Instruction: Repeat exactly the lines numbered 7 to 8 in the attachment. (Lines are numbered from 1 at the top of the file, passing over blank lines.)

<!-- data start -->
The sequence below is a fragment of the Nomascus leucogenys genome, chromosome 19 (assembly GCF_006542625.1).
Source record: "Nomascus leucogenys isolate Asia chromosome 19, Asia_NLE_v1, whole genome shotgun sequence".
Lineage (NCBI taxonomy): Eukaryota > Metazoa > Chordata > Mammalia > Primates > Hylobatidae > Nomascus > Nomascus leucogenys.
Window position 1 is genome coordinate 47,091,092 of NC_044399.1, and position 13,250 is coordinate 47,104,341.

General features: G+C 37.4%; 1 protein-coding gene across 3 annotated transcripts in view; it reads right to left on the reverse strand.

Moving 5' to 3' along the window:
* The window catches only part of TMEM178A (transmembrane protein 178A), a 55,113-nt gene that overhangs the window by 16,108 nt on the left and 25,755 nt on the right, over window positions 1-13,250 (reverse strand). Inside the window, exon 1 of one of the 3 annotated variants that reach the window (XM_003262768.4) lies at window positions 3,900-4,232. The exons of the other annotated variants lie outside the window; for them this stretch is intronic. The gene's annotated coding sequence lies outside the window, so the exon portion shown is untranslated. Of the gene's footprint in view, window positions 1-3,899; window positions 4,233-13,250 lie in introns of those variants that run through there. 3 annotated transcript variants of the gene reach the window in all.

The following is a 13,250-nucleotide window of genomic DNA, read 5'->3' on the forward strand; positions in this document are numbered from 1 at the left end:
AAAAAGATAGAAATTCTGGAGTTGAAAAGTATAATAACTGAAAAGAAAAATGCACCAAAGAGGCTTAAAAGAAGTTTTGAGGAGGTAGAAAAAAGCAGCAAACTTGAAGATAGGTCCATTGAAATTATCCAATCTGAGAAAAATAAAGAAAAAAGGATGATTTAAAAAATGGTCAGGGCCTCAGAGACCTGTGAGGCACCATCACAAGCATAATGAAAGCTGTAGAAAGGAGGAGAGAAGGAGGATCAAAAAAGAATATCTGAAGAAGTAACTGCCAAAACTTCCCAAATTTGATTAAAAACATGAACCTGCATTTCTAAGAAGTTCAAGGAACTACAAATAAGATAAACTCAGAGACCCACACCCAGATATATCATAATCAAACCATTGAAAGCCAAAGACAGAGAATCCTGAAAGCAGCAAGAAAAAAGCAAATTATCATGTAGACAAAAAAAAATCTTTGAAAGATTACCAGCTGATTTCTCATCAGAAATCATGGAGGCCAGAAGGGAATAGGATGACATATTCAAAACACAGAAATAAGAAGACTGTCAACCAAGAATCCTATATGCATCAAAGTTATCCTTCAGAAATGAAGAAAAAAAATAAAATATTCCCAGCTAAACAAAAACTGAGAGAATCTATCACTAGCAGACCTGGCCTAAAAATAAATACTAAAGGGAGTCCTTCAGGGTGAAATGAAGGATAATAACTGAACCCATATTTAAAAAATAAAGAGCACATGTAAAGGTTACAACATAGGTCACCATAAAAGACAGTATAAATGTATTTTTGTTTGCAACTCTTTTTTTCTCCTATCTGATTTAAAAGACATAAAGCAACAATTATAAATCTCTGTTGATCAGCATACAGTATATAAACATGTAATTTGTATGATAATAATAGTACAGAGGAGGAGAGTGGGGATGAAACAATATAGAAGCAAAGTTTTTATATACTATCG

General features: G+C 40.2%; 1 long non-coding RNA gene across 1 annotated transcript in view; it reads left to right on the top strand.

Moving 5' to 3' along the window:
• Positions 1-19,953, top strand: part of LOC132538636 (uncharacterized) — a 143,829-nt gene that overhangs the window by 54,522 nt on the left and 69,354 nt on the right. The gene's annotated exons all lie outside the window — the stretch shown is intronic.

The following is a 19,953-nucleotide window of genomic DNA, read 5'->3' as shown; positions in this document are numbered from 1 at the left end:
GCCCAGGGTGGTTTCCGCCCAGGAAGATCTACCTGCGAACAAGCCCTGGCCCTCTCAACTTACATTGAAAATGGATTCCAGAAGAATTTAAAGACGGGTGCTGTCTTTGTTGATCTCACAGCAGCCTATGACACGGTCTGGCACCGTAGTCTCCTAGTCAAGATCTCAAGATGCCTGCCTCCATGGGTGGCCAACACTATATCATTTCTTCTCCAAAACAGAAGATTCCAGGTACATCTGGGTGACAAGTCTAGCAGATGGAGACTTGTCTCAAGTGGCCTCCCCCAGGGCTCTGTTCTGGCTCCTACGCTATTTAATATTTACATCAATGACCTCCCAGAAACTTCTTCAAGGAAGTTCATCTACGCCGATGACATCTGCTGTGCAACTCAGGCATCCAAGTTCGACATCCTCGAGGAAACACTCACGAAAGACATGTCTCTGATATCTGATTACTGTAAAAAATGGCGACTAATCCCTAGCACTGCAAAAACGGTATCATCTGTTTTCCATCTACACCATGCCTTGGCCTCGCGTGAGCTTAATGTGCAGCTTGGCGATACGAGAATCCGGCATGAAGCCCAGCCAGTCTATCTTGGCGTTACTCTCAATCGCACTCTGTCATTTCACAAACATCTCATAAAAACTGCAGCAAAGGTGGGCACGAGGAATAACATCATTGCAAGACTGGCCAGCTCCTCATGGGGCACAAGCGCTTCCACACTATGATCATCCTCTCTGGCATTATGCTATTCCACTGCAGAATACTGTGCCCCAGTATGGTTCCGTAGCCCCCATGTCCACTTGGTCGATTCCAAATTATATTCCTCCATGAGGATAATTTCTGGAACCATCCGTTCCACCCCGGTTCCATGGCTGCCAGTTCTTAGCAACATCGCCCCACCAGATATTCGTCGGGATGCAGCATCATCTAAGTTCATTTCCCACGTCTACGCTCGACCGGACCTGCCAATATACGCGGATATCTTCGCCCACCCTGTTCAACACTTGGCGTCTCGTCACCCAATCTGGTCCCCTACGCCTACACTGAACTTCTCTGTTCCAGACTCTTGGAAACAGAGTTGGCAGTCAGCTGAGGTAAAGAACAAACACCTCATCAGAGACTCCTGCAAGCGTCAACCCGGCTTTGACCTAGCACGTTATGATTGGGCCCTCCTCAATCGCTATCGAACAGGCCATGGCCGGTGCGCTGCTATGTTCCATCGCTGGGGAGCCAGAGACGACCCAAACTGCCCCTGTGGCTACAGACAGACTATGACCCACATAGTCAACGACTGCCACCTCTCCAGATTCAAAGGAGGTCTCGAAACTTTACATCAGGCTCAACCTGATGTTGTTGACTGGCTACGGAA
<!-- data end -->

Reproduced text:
* The window catches only part of TMEM178A (transmembrane protein 178A), a 55,113-nt gene that overhangs the window by 16,108 nt on the left and 25,755 nt on the right, over window positions 1-13,250 (reverse strand). Inside the window, exon 1 of one of the 3 annotated variants that reach the window (XM_003262768.4) lies at window positions 3,900-4,232. The exons of the other annotated variants lie outside the window; for them this stretch is intronic. The gene's annotated coding sequence lies outside the window, so the exon portion shown is untranslated. Of the gene's footprint in view, window positions 1-3,899; window positions 4,233-13,250 lie in introns of those variants that run through there. 3 annotated transcript variants of the gene reach the window in all.

The following is a 13,250-nucleotide window of genomic DNA, read 5'->3' on the forward strand; positions in this document are numbered from 1 at the left end: